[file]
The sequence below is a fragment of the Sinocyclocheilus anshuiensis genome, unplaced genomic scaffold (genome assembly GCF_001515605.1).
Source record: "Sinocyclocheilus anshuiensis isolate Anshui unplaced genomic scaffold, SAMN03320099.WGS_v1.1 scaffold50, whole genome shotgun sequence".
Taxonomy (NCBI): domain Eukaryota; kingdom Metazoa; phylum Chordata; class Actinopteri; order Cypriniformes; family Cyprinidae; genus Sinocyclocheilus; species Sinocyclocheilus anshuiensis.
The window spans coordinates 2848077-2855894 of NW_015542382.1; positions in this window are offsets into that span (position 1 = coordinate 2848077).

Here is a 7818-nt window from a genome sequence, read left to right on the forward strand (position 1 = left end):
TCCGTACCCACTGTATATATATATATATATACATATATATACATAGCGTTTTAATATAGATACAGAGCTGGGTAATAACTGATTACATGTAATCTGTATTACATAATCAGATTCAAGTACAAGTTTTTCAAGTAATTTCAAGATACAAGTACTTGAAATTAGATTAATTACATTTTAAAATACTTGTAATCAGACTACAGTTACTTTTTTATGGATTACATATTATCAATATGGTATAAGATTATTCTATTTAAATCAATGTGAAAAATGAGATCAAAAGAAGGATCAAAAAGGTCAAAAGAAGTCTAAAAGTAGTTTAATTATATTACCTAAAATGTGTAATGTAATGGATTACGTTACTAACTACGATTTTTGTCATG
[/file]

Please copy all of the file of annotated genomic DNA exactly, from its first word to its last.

The sequence below is a fragment of the Sinocyclocheilus anshuiensis genome, unplaced genomic scaffold (genome assembly GCF_001515605.1).
Source record: "Sinocyclocheilus anshuiensis isolate Anshui unplaced genomic scaffold, SAMN03320099.WGS_v1.1 scaffold50, whole genome shotgun sequence".
Taxonomy (NCBI): domain Eukaryota; kingdom Metazoa; phylum Chordata; class Actinopteri; order Cypriniformes; family Cyprinidae; genus Sinocyclocheilus; species Sinocyclocheilus anshuiensis.
The window spans coordinates 2848077-2855894 of NW_015542382.1; positions in this window are offsets into that span (position 1 = coordinate 2848077).

Here is a 7818-nt window from a genome sequence, read left to right on the forward strand (position 1 = left end):
TCCGTACCCACTGTATATATATATATATATACATATATATACATAGCGTTTTAATATAGATACAGAGCTGGGTAATAACTGATTACATGTAATCTGTATTACATAATCAGATTCAAGTACAAGTTTTTCAAGTAATTTCAAGATACAAGTACTTGAAATTAGATTAATTACATTTTAAAATACTTGTAATCAGACTACAGTTACTTTTTTATGGATTACATATTATCAATATGGTATAAGATTATTCTATTTAAATCAATGTGAAAAATGAGATCAAAAGAAGGATCAAAAAGGTCAAAAGAAGTCTAAAAGTAGTTTAATTATATTACCTAAAATGTGTAATGTAATGGATTACGTTACTAACTACGATTTTTGTCATG